Racial Awareness: Exploring an Individual's Sense of Self in Early American History

Published: 2023-09-13
Racial Awareness: Exploring an Individual's Sense of Self in Early American History
Type of paper:  Essay
Categories:  Race Culture American history
Pages: 3
Wordcount: 657 words
6 min read


Racial awareness is ingrained in one’s sense of self as it forms a person’s ethical affiliation and cultural identity. In American society, one’s sense of self is proportionately related to one’s personality and association to a particular race. As such, the preceding discussion considers an individual’s racial awareness and ethnic difference concerning one’s sense of self in early American history and revolution.

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To begin with, the Native Americans considered themselves the rightful owners of American. However, Ong et al. (36) identified race and ethnicity as a subset of human interaction in which one individual transverses from one stage to another due to the mainstream cultural affiliations and interactions with the majority and minority groups. This statement implies that one’s sense of self aligns with the personal attachments one will form with other members of the society. In so doing, one’s cultural affiliations are relatively correlated to societal activities, social norms, and the cultures of the individuals.


To sum the above, the American’s sense of self in early America was a constituent replica of personal interaction within the community. Whenever people interacted in the early American days, such interaction formed based on interrelatedness. The same cultural affiliations, henceforth, determined their aesthetic sense of belonging and socialization. In Columbus’s own words, as stated by Cantero (36), Columbus introduced a culture in which the members of society will learn, live, and behave in like manner for the betterment of society. Societal norms emerged as an essential component of culture. The same applied to the personality of individuals; in those members of the community, they were put to task to be answerable to their actions and behaviors (Dennis, 72). As such, one’s sense of self-belonging was a crucial component of communal affiliations and attachments to a particular community or society.

Rowlandson, in her ambivalent response to captivity, stated that her captives were savages who instigated hostile actions towards the original inhabitants of America (Rex, 46). Mary Rowlandson was held captive for almost 12 weeks (Cantero, 24). After her captivity; she wrote a narrative explaining the events that led to her incarceration and also the resultant effect of her analysis during the days she spent in detention. In her story, Mary Rowlandson narrates about her activities in the early day of the American Revolution and the struggle to qualm the Indian American War.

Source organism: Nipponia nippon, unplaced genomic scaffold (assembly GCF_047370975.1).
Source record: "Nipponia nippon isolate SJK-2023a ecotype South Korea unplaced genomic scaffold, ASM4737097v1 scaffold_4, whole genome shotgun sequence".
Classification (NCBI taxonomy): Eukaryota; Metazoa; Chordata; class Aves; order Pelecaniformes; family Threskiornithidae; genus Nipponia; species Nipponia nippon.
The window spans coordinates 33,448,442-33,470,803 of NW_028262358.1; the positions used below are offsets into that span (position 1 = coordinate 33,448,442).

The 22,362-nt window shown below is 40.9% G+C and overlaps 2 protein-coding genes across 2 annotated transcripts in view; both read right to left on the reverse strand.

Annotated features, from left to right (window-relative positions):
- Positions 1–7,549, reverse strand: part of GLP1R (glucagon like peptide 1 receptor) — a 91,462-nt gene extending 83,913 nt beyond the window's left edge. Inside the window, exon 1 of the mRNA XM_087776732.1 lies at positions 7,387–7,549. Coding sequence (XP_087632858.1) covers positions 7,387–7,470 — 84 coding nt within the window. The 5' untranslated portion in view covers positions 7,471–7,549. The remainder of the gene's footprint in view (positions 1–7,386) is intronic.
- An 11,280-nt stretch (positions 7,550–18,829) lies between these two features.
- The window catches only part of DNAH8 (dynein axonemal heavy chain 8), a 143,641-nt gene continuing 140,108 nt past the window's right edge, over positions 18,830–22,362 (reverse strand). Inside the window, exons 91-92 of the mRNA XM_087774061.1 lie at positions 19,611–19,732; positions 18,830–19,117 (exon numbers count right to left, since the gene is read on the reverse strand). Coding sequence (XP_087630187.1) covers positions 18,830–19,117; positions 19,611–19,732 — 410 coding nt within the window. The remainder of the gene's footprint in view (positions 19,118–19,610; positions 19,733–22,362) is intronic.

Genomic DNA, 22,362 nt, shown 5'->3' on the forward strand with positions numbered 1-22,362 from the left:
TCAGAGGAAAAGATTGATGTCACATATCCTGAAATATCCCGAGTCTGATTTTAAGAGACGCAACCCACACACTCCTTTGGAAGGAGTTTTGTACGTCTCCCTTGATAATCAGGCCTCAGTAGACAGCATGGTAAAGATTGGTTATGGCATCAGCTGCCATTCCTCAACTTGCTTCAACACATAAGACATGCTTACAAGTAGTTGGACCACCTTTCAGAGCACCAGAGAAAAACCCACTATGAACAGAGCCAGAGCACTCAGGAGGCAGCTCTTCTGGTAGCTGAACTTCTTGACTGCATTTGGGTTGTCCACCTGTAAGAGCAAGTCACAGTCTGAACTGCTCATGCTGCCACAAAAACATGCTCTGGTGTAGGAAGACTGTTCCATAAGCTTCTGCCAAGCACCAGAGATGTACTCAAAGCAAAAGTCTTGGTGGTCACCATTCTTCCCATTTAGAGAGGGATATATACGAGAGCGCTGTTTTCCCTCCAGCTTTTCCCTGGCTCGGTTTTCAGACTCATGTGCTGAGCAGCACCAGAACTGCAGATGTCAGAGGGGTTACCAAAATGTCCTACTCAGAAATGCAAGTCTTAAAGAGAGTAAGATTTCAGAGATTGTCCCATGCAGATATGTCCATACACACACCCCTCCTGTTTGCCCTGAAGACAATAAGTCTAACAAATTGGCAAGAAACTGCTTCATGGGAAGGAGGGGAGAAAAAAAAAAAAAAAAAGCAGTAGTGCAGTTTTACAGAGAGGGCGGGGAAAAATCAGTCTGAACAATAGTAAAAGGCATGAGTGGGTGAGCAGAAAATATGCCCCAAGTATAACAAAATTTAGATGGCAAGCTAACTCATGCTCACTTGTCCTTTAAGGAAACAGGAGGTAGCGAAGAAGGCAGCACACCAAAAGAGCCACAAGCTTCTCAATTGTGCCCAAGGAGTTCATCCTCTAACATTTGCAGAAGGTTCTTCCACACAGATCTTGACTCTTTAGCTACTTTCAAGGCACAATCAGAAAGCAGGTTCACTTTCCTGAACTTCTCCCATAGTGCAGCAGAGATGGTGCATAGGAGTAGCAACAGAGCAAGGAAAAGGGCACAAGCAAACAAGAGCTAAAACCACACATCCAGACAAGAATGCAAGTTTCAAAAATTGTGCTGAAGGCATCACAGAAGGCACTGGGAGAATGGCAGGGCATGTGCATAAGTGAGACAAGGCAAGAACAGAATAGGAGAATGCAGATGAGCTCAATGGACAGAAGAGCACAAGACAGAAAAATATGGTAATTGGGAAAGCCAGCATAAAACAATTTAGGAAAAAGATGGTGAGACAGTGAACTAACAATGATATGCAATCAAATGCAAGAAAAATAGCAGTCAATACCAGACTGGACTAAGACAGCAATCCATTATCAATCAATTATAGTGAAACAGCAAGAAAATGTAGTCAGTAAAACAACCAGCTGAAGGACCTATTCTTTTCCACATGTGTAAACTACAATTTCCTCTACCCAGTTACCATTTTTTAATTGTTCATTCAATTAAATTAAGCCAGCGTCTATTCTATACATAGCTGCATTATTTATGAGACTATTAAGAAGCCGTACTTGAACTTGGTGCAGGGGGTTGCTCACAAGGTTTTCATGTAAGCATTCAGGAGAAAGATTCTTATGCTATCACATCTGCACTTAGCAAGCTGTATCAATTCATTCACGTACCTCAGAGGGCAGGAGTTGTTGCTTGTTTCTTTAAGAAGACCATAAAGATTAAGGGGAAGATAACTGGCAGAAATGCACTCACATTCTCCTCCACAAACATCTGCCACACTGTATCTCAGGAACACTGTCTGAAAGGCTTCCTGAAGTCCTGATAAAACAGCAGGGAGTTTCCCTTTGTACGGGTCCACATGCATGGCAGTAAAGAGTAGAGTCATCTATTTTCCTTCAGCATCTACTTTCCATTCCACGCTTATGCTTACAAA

Of the two authors, Columbus did considerable service to capturing the events and activities that took place during the early American days, long before the American Revolution and the war of 1812 (Dennis, 86). Similarly, Mary Rowlandson’s ideologies concerning captivity are well documented in “White Trash,” a book that explains American history through the eyes of Rowlandson’s perspective in her days of detention (Finseth, 47). In her book, she has exemplified the interrelation between the early Indians and her indifference between savagery and the accounts of civilizations in early America.

In their varied documentation, Rowlandson relates to her captivity with the Native Indians during the reign of King Philips. Christopher Columbus, on the other hand, lived up to his expedition experience through the American continent. His experience shaped his affiliations with the Native Americans, and his identity with Americans swayed to the extent that he associated himself with the Americans. On the same, Mary Rowlandson chose to identify herself as an American due to her long spell in captivity.

Works Cited

Cantero-Reyes, Nataly. Redemption and revenge: The legacies of Mary Rowlandson and Hannah Duston. Diss. 2019. https://hdl.handle.net/11244/324820

Dennis, Matthew. Red, White, And Blue Letter Days: An American Calendar. Cornell University Press, 2018.

Finseth, I. F. The American Civil War: A Literary and Historical Anthology. Routledge, 2020.

Ong, Paul M., and Silvia R. Gonzalez. Uneven Urbanscape: Spatial Structures and Ethnoracial Inequality. Cambridge University Press, 2019.

Rex, Cathy. Anglo-American Women Writers and Representations of Indianness, 1629-1824. Routledge, 2016.

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Racial Awareness: Exploring an Individual's Sense of Self in Early American History. (2023, Sep 13). Retrieved from https://speedypaper.com/essays/racial-awareness-exploring-an-individuals-sense-of-self-in-early-american-history

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